As the coronavirus pandemic continues, fewer and fewer aspects of life, if any, remain untouched. Some of the more severe effects have begun to personify by way of names and faces of friends and family members who are anxiously contemplating how they can pay their rent or mortgage, make a student loan payment, or even buy groceries for the next week while being out of work either temporarily or permanently. Last week, in hopes of providing some source of stability to a country that’s experienced such a swift, sharp economic decline, Congress passed the largest stimulus package in United States history, spreading two trillion dollars in relief efforts across state and local governments, public and private institutions, and businesses and individuals. While this post highlights just a few of the package’s short-term impacts, you should also consider its long-term impacts on your financial plan by reading our related post entitled “Today's Impact on Tomorrow: Key Financial Planning Considerations from the COVID-19 Stimulus Package”.
- Non-taxable payments will be made to millions of eligible Americans. No set date has been established for the payments, but it could be as early as within the next few weeks, according to Treasury Secretary Steven Mnuchin.
- Payment amounts are determined by your adjusted gross income (AGI) and tax filing status from the most recent tax year (2019) and, possibly, the current tax year (2020). Refer to the graphic for more details.
- Single with an AGI of $75,000 or Less – $1,200
- Head of Household with an AGI of $112,500 or Less – $1,200
- Married Filing Jointly with an AGI of $150,000 or Less – $2,400 (per couple)
- Payment amounts decrease for those with AGIs exceeding certain limits and are completely eliminated for individuals with an AGI of $99,000 or more and married couples with an AGI of $198,000 or more.
- Dependents are ineligible for payments, and college students between the ages of 18 and 24 are also ineligible unless they provided more than half of their own support or were over the age of 24 in 2019. However, eligible individuals and couples could also receive an additional $500 per dependent.
- Those who have already filed a tax return for the most recent tax year are at an advantage from a time standpoint because the IRS should already have the information for your bank account into which it will deposit the payment.
- The official federal tax filing and payment deadline for the most recent tax year (2019) has been moved from April 15th to July 15th of this year. However, the extended deadline is still October 15th. You don’t need to submit a form to utilize the new deadline.
- The deadline for contributing to Individual Retirement Accounts (IRAs), Health Savings Accounts (HSAs), and Archer Medical Savings Accounts (Archer MSAs) for tax year 2019 has been moved to July 15th.
- If you elected an automatic withdrawal of your tax payment to occur on April 15th, you can change the date of your payment. If you’d like to cancel your payment, contact the IRS Payment Service at 1-888-353-4537 by 11:59 PM EST at least two business days before your payment is due.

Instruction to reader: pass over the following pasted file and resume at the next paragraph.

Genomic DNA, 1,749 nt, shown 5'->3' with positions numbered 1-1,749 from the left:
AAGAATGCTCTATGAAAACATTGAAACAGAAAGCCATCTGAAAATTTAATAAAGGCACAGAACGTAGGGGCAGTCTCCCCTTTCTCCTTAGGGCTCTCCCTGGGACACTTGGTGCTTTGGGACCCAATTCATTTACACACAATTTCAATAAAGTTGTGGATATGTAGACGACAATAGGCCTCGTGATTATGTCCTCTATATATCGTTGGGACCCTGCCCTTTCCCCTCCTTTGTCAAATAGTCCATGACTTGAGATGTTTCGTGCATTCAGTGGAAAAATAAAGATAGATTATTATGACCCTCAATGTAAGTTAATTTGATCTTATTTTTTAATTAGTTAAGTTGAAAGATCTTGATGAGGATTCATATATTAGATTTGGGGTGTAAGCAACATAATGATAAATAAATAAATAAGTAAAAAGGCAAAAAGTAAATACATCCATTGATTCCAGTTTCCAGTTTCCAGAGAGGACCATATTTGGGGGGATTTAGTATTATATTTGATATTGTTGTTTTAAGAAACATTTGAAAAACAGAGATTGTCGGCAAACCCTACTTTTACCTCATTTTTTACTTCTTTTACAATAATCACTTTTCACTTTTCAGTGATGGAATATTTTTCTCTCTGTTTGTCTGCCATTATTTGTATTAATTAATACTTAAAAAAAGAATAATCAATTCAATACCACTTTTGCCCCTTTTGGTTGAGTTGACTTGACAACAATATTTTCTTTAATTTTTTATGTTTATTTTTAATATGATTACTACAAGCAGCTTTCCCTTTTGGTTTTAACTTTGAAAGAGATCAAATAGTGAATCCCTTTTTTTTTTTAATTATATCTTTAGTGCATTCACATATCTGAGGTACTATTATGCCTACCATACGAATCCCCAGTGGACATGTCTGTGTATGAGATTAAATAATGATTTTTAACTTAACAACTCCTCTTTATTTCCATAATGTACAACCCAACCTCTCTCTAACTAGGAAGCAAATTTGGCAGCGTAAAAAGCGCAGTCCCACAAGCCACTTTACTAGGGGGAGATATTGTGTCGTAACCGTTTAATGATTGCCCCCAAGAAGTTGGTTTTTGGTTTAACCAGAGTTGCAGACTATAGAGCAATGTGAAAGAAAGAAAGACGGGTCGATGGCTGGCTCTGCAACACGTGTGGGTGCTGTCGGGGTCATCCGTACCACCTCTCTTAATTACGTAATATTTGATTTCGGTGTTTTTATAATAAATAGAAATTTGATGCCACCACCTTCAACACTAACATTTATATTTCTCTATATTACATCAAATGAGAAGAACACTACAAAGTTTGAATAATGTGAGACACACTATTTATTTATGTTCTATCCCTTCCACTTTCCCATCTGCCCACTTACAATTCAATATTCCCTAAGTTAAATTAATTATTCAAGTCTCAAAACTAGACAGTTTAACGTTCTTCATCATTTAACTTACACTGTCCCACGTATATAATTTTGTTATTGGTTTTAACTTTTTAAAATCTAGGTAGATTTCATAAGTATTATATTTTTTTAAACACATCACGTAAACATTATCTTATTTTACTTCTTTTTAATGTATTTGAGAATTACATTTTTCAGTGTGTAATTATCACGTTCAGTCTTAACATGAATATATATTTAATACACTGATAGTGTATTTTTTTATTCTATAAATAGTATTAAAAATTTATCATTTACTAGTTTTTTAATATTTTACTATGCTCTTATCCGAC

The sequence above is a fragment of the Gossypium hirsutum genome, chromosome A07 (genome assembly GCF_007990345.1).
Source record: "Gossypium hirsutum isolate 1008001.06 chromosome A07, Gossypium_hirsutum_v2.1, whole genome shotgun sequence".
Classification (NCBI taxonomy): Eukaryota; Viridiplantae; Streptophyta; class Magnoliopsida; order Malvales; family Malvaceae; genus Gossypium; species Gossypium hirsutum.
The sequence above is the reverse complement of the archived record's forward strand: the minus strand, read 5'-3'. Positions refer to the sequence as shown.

- Some states, like Tennessee, have also extended their filing and payment deadlines, but not all states have done so. Refer to your state’s official website to see if a change has occurred.
- The IRS is still processing tax returns during this time. If you want to receive your tax refund before the new deadline, you file your taxes early.
For More Information: Filing and Payment Deadlines Questions and Answers from the IRS
- Most direct loans, or student loans issued by the federal government, are eligible for emergency forbearance for six months, meaning payments will be suspended and, in this case, interest will not accrue until September 30th. Contact your loan servicer to determine if your loans are eligible and if forbearance on them will be applied automatically or by request.
- Forbearance does not impact your credit score. However, late payments do impact it. If you choose to suspend your payments, the likelihood of forgetting to make them when the suspension ends increases, so be mindful of staying current.
- If you’re able to comfortably continue making payments on your student loans, emergency forbearance is an opportunity to pay down principal more quickly and, as a result, pay less in interest over the life of your loans.
- Some employers offer partial or entire student loan repayment as a benefit for their employees. If this is something your employer does, they can provide you with up to $5,250 by the end of the calendar year without it being included in your income. Note that there are limitations if your employer is paying tuition for classes you’re taking as an employee, so speak to your employer to determine how much you could be eligible to receive, which you could use to repay your loans.
For More Information: "How to Get Student Loan Relief During the Coronavirus and Beyond" from NerdWallet